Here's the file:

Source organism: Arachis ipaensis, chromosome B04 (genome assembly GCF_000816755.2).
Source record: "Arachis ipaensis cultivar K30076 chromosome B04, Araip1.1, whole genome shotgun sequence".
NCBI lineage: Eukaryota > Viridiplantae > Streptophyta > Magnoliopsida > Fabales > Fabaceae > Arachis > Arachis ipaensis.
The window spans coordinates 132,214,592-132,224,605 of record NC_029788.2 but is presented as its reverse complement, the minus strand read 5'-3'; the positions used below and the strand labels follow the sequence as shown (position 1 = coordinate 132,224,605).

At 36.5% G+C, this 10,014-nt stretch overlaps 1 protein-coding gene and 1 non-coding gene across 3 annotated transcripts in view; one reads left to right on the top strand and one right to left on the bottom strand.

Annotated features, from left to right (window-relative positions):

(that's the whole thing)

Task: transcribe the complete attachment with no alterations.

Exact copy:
Source organism: Arachis ipaensis, chromosome B04 (genome assembly GCF_000816755.2).
Source record: "Arachis ipaensis cultivar K30076 chromosome B04, Araip1.1, whole genome shotgun sequence".
NCBI lineage: Eukaryota > Viridiplantae > Streptophyta > Magnoliopsida > Fabales > Fabaceae > Arachis > Arachis ipaensis.
The window spans coordinates 132,214,592-132,224,605 of record NC_029788.2 but is presented as its reverse complement, the minus strand read 5'-3'; the positions used below and the strand labels follow the sequence as shown (position 1 = coordinate 132,224,605).

At 36.5% G+C, this 10,014-nt stretch overlaps 1 protein-coding gene and 1 non-coding gene across 3 annotated transcripts in view; one reads left to right on the top strand and one right to left on the bottom strand.

Annotated features, from left to right (window-relative positions):